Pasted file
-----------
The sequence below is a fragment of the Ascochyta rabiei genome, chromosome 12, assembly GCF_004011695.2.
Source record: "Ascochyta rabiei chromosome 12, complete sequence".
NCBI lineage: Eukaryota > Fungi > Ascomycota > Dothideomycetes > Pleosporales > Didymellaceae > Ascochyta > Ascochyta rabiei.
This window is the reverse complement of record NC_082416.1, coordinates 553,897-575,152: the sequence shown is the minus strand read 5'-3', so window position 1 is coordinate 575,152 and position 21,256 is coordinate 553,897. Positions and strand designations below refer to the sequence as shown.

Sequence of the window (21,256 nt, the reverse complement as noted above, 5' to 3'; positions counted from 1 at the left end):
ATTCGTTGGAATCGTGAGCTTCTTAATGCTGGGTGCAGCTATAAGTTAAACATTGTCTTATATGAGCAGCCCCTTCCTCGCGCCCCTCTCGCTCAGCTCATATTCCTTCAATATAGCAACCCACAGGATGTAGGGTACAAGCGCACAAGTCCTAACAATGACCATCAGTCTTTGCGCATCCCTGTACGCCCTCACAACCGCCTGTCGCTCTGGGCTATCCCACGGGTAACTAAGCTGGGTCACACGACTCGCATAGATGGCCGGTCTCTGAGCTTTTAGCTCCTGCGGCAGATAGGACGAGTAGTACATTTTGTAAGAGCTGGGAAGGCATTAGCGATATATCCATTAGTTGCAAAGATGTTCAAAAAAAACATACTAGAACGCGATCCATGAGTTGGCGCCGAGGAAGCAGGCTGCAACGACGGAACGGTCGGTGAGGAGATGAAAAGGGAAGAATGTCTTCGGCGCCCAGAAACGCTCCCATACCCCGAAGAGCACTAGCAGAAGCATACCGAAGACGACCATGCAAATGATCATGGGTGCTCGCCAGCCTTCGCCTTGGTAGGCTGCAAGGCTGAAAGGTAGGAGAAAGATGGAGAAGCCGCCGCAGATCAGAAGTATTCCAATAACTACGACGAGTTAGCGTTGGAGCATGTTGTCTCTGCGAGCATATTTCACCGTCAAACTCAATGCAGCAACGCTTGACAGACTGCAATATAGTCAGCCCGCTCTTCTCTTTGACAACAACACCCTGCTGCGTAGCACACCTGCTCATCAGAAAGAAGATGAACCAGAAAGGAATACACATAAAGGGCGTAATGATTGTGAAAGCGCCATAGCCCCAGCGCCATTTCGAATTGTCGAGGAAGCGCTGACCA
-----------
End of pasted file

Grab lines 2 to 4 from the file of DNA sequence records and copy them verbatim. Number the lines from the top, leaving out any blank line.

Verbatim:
Source record: "Ascochyta rabiei chromosome 12, complete sequence".
NCBI lineage: Eukaryota > Fungi > Ascomycota > Dothideomycetes > Pleosporales > Didymellaceae > Ascochyta > Ascochyta rabiei.
This window is the reverse complement of record NC_082416.1, coordinates 553,897-575,152: the sequence shown is the minus strand read 5'-3', so window position 1 is coordinate 575,152 and position 21,256 is coordinate 553,897. Positions and strand designations below refer to the sequence as shown.